Overall, though, we have worked around obstacles and hugely accelerated what would have otherwise only gradually have become our future way of working.
It has been great to see so many SMEs likewise take advantage of their inherently more agile structures to adapt and diversify, using technology to enable teams to work from home while still taking projects forward and innovating as they do so. Now is the time, however, to think about what your firm needs to do to ensure long-term success.
Developing the right digital and technical skills is likely to be critical to success for all businesses over the next 12 months. In the latest IT leaders survey carried out by BCS, we found that only 9% of senior IT professionals say they have sufficient resources to succeed in 2021, with 67% stating that their biggest need is enhanced IT capability and skills in their workforce.
So how can you identify which are the right skills to develop, and how do you encourage your employees to become trained?
Using a skills framework such as BCS' SFIAplus can enable individuals to benchmark their skills against a consistent standard agreed by the IT profession. BCS takes this approach with organisations from a range of sectors, using our skills development platform RoleModelplus to show where gaps exist and where to unlock latent potential.
The process is completely consultative. BCS experts work with you to conduct a skills audit that will help you use the skills you have in house, and direct your development spending towards the areas that matter most for your business.
Whether you're talking to senior management about training budgets or to your teams about their career development, though, your aim should be demonstrating the importance of training and CPD in IT.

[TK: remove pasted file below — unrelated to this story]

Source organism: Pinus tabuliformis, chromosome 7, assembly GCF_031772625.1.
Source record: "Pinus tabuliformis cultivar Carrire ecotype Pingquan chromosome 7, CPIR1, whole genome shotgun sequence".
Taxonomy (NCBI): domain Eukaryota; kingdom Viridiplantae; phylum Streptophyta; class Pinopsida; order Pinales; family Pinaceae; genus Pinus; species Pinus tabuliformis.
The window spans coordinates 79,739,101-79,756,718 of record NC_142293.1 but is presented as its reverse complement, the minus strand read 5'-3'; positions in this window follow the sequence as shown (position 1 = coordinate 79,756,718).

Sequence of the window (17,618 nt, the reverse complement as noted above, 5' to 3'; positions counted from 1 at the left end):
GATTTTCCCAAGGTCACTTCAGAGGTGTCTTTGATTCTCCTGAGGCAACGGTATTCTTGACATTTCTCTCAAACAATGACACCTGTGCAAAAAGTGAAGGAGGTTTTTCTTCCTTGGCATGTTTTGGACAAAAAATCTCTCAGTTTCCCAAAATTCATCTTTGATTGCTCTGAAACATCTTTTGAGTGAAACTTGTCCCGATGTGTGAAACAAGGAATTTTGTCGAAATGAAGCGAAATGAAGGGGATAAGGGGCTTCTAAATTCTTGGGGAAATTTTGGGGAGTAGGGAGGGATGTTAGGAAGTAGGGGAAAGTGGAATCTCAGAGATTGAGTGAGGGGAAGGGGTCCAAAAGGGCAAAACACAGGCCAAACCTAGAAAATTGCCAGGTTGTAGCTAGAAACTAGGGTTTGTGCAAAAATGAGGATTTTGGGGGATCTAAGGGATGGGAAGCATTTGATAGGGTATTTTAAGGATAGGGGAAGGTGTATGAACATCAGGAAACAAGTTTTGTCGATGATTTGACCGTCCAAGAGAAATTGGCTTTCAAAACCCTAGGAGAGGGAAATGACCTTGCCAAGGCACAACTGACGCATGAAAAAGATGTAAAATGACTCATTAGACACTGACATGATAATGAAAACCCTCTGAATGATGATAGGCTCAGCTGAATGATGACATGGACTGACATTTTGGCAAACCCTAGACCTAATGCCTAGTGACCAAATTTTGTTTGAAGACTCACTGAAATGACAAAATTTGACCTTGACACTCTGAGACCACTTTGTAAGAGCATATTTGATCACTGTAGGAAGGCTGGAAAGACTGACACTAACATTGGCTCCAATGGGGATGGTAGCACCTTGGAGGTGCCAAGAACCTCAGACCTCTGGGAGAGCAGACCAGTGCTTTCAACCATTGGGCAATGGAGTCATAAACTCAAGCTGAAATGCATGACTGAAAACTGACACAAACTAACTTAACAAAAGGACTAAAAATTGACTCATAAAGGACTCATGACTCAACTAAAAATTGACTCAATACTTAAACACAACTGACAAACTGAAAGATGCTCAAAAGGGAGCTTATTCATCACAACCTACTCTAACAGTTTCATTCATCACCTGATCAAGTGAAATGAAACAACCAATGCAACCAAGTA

For any business decision, there will always be upsides and downsides. The key to choosing the right path is to understand your own business's strengths and weaknesses, as well as the skills and tools you have at your disposal to enact any plan that is developed.
Like-minded peers can be good sounding boards to develop ideas. BCS's local branch and specialist group events, for instance, offer a chance to connect with others who have been through the process of upskilling staff, or simply to learn from their expertise. For more formal knowledge sharing, BCS also offers an extensive network of mentors who are keen to give back to the community.
If securing the right budgets for skills development is an issue, technical teams should recognise that most people care less about what a particular technology is than what it can do. You need to focus on how the investment in digital skills relates back to fulfilling your business's objectives. For some people this is easier said than done: it requires softer skills to communicate the information in the right way.